In the long run wives are to be paid in a peculiar coin – consideration for their feelings. As it usually turns out this is an enormous, unthinkable inflation few men will remit, or if they will, only with a sense of being overcharged.
Translated by Robert Lowell
The hill pushed off by itself was always dear
to me and the hedges near
it that cut away of the final horizon.
When I would sit there lost in deliberation,
I reasoned most on the interminable spaces
beyond all hills, on there antedilvuian resignation
and silence that passes
beyond man’s possibility.
Here for a little while my heart is quiet inside me;
and when the wind lifts roughing through the trees,
I set about comparing my silence to those voices,
and I think about the eternal, the dead seasons,
things here at hand and alive,
and all their reasons and choices.
It’s sweet to destroy my mind
and go down
and wreck in this sea where I drown.
The early 1960’s saw Lowell and Hardwick transition from mostly Boston, where Lowell had been receiving care on and off through the 1950’s, to a more permanent New York residence for the decade. During this decade he published Imitations in 1961, a book of translations, from which The Infinite comes and The Union Dead in 1964. Imitations was met with mostly a blah response from readers and critics and mediocre reviews, not something Lowell was accustomed. His friends rallied around it but the general feedback was Lowell made Rilke, sound like Lowell and Rilke and Pasternak, generally didn’t read well as Lowell. In the first half of the decade Lowell dabbled in creating a magazine, wrote a screen play, which led to an embarrassing affair with an actress involved in its production and generally was his normal irascible undisciplined self, writing mostly productively and mostly misbehaving personally. Then things derailed a bit in the middle. His dear friend Randall Jarrell died, along with several other writers in his sphere (Roethke, MacNeice, Blackmur) and he spent most of 1965 and 1966 in mourning, depressed doing very little writing or much of anything else.
But in 1967, things changed and Lowell entered a period of maniac productivity again. He began writing what would become History, Lowell’s derivation of Berryman’s The Dream Songs and was politically active in his vocal resistance to injustice and opposition to the Vietnam War. He was active in writing for magazines and critiques of other writers work. He supported Eugene McCarthy’s campaign and was a vocal critic of Nixon. He was to be on the losing side politically as the decade stretched on and in his marriage. Hardwick continued to support him emotionally and stayed by his side through his ups and downs. Lowell did not hold up his side of the bargain.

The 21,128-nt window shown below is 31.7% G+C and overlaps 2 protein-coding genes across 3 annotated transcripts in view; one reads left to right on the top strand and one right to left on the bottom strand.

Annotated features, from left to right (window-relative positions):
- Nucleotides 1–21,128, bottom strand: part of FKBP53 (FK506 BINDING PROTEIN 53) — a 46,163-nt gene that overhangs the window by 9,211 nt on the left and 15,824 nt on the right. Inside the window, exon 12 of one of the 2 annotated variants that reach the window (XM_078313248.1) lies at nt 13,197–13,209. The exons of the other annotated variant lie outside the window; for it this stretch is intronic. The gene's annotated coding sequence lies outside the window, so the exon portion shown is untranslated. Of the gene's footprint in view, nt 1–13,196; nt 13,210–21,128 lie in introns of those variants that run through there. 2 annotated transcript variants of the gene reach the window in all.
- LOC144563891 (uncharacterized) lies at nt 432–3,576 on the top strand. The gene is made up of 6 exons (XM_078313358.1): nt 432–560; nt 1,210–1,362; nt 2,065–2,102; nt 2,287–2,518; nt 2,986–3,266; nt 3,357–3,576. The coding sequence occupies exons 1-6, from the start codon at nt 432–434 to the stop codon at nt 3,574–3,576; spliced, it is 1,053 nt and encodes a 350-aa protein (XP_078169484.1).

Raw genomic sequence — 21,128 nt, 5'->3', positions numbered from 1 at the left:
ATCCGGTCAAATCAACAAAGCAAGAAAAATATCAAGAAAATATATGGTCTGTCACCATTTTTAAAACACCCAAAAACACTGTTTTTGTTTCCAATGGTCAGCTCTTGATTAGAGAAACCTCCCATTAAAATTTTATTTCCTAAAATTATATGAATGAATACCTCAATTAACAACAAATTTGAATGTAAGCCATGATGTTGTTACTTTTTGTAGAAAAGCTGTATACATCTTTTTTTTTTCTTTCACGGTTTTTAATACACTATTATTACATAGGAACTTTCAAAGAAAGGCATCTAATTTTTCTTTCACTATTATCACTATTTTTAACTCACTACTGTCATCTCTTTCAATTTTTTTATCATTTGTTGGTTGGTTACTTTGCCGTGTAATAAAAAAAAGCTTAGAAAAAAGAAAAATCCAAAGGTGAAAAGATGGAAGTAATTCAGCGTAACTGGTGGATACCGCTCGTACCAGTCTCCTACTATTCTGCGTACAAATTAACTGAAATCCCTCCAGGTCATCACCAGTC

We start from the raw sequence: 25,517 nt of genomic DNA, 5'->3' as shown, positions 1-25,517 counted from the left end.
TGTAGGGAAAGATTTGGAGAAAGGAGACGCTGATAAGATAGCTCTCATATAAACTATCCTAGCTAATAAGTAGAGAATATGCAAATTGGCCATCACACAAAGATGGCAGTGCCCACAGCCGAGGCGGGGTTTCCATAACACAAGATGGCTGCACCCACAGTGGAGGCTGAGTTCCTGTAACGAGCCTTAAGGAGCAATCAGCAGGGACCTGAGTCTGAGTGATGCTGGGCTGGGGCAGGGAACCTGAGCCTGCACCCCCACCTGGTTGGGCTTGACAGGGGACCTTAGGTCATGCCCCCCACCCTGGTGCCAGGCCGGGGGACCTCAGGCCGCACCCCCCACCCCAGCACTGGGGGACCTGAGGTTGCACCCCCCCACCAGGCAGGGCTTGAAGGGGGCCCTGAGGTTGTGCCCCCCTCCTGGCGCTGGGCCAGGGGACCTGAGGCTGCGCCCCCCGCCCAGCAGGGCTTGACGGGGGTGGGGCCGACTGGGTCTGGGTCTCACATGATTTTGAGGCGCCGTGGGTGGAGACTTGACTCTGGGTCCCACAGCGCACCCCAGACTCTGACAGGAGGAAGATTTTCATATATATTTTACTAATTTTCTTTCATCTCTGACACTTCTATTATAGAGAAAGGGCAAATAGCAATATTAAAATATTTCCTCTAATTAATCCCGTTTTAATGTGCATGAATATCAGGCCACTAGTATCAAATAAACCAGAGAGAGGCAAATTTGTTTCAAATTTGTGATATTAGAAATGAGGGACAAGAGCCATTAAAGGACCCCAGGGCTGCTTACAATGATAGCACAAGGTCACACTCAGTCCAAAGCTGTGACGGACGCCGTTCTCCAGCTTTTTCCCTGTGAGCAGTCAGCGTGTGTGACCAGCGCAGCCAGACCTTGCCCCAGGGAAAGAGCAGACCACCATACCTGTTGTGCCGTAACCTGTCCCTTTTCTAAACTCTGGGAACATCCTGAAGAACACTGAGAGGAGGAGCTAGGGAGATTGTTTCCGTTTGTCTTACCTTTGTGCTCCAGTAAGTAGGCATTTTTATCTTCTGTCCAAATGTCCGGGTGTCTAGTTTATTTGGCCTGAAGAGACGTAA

In a sonnet published in Notebook, Lowell mixes his Mother’s and his own perspectives, in the kind of painful confessional style that renders all the fat off the bone:
After my marriage, I found myself in constant
companionship with this almost stranger I found
neither agreeable, interesting, nor admirable.,
though he was always kind and irresponsible.
The first years after our first child was born,
the daddy was out at seas, that helped, I could bask
in the rest and stimulation of my dreams,
but the courtship was too swift, the disembarkement
dangerously abrupt. I was animal,
healthy, easily tired: I adored luxury,
and should have been an extrovert: I usually
managed to make myself pretty comfortable. . . .
Well ‘ she laughed, ‘we both were glad to dazzle.
A genius temperament should be handled with care.’
Unlike Imitations, For the Union Dead was generally well received, and continued to cement his place in the firmament of literature at the time. He had ample opportunities to lecture and write, his body of work and awards opened doors at prestigious Universities for short term gigs lecturing and writing. But in reading his poetry and about his life during this decade, its questionable if that success in the mid point of his career calmed his mind and reassured his ego. The second to last poem in The Union Dead is Night Sweat, a dual sonnet. It suggests life was not easy living inside Robert Lowell’s head. Though obviously grateful for his wife’s support, and eloquent at times about acknowledging it, he would not through his actions in the end reciprocate the trust she had placed in him.
by Robert Lowell
Work-table, litter, books and standing lamp,
plain things, my stalled equipment, the old broom –
but I am living in a tidied room,
for ten nights now I’ve felt the creeping damp
float over my pajamas’ wilted white . . .
Sweet salt embalms me and my head is wet,
everything streams and tells me this is right;
my life’s fever is soaking in night sweat –
one life, one writing! But the downward glide
and bias of existing wrings us dry –
always inside me is the child who died,
always inside me is his will to die-
one universe, one body . . . . in this urn
the animal night sweats of the spirit burn.
Behind me! You! Again I feel the light
lighten my leaded eyelids, while the gray
skulled horses whinny for the soot of night.
I dabble in the dapple of the day,
a heap of wet clothes, seamy, shivering,
I see my flesh and bedding washed with light,
my child exploding into dynamite,
my wife. . . your lightness alters everything,
as your heart hops and flutters like a hare.
Poor turtle, tortoise, if I cannot clear
the surface of these troubled waters here,
absolve me, help me, Dear Heart, as you bear
this world’s dead weight and cycle on your back.